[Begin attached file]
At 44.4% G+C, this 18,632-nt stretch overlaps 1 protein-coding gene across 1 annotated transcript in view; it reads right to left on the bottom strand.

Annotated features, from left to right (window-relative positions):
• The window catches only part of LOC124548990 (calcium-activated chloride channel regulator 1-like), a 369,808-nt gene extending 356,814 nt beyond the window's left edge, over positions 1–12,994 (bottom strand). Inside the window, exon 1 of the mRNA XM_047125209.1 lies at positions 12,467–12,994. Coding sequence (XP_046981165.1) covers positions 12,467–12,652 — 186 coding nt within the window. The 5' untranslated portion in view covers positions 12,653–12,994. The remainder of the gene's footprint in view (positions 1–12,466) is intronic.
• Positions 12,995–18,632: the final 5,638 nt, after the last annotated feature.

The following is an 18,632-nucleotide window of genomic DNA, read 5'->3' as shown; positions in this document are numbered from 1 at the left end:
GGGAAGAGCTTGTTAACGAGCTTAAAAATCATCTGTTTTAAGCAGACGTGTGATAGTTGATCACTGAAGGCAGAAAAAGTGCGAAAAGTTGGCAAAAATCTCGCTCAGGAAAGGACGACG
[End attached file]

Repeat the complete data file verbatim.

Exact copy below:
At 44.4% G+C, this 18,632-nt stretch overlaps 1 protein-coding gene across 1 annotated transcript in view; it reads right to left on the bottom strand.

Annotated features, from left to right (window-relative positions):
• The window catches only part of LOC124548990 (calcium-activated chloride channel regulator 1-like), a 369,808-nt gene extending 356,814 nt beyond the window's left edge, over positions 1–12,994 (bottom strand). Inside the window, exon 1 of the mRNA XM_047125209.1 lies at positions 12,467–12,994. Coding sequence (XP_046981165.1) covers positions 12,467–12,652 — 186 coding nt within the window. The 5' untranslated portion in view covers positions 12,653–12,994. The remainder of the gene's footprint in view (positions 1–12,466) is intronic.
• Positions 12,995–18,632: the final 5,638 nt, after the last annotated feature.

The following is an 18,632-nucleotide window of genomic DNA, read 5'->3' as shown; positions in this document are numbered from 1 at the left end:
GGGAAGAGCTTGTTAACGAGCTTAAAAATCATCTGTTTTAAGCAGACGTGTGATAGTTGATCACTGAAGGCAGAAAAAGTGCGAAAAGTTGGCAAAAATCTCGCTCAGGAAAGGACGACG